Italy's leader Mario Monti has raised pressure on Germany to drop resistance to a set of controversial eurozone crisis fighting tools. Support for a German-style 'culture of stability' is waning, he warns.
The Italian prime minister has warned German Chancellor Angela Merkel against maintaining resistance to joint eurozone instruments aimed at fighting the debt crisis and an emerging banking crisis.
Connected via video link to a European Commission conference held in Brussels Thursday, Mario Monti came out in support of a proposal seeking to directly recapitalize struggling eurozone banks through Europe's new bailout fund, the European Stability Mechanism (ESM).
Under current rules, euro bailout loans can only be provided to governments, which can in turn use them to recapitalize banks.
In addition, Monti demanded a so-called banking union in the currency area with a single regulatory body, a joint deposit insurance scheme to prevent bank runs, and the joint issuance of eurozone debt.
"Countries at the core of the system, most notably Germany, should really reflect deeply but quickly on these aspects," he said.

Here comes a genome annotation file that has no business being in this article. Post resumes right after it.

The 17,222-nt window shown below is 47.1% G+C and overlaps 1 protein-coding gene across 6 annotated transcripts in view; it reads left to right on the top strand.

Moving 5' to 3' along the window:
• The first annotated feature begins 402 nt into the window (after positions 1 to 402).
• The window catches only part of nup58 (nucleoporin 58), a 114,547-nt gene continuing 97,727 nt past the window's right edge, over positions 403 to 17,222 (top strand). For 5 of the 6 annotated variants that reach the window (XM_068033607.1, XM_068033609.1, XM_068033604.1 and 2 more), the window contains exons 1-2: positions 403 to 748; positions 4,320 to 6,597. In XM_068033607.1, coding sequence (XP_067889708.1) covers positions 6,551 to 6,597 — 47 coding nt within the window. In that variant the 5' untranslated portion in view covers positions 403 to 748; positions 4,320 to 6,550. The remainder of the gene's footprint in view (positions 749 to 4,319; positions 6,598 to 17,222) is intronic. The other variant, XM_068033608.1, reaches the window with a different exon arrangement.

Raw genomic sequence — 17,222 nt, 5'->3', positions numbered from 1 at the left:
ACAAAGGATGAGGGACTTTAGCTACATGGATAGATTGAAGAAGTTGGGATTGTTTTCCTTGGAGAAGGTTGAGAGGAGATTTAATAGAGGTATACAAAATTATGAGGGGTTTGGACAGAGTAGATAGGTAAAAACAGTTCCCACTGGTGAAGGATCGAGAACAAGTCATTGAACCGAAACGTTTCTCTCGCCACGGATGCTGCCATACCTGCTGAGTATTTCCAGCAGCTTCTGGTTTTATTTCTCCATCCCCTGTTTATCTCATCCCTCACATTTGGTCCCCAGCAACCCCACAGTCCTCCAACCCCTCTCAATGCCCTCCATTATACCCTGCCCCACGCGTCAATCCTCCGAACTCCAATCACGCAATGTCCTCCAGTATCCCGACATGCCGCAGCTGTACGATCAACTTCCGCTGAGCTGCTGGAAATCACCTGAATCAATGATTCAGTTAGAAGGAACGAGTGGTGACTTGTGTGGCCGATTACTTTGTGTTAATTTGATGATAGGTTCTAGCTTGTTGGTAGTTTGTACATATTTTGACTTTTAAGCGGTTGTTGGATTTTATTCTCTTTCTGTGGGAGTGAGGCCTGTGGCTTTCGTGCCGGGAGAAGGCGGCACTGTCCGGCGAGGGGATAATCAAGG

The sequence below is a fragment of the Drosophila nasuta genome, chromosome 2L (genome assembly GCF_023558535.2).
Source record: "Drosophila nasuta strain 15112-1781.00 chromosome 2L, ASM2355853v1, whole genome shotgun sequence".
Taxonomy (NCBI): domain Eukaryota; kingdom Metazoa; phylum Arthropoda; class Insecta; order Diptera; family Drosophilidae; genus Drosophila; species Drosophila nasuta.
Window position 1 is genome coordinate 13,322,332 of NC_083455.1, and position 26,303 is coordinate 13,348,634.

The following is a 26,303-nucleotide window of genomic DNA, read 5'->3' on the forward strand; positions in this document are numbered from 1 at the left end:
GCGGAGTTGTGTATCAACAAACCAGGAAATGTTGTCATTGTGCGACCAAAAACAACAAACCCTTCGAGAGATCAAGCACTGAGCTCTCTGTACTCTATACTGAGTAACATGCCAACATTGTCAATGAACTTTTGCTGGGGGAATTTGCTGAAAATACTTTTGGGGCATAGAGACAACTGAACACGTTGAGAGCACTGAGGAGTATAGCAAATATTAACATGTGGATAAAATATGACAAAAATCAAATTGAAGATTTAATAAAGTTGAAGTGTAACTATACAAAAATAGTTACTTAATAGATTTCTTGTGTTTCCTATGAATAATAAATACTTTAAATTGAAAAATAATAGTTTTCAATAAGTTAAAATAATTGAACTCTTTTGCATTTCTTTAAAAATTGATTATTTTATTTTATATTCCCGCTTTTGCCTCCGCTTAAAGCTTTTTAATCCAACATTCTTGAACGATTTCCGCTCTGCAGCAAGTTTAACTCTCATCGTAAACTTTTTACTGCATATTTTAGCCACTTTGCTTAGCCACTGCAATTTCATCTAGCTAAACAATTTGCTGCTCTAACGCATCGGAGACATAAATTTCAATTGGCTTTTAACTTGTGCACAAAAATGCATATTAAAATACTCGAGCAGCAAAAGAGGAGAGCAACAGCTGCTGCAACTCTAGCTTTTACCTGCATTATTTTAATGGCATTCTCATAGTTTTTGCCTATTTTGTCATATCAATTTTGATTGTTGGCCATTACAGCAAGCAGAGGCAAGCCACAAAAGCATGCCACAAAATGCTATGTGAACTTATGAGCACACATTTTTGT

Monti added that Germany's "own best product for export" was a culture of stability that Berlin was risking undermining because of a "lack of promptness in setting up the necessary instruments to limit contagion."
Fiscally conservative countries like Germany have repeatedly rejected proposals that effectively aim to introduce collective eurozone liability for the fiscal problems of individual members.
However, on Wednesday the proposals reappeared in an EU Commission catalog of crisis-fighting measures that the European Union's executive deemed vital to prevent contagion - notably in Spain where the latest front in the bloc's debt war has emerged.
Arguing that German resistance was putting European public support for austerity "at risk," Monti warned that sooner or later there was going to be a "backlash against the very fiscal and structural discipline that we are imposing."
uhe/sgb (dpa, Reuters)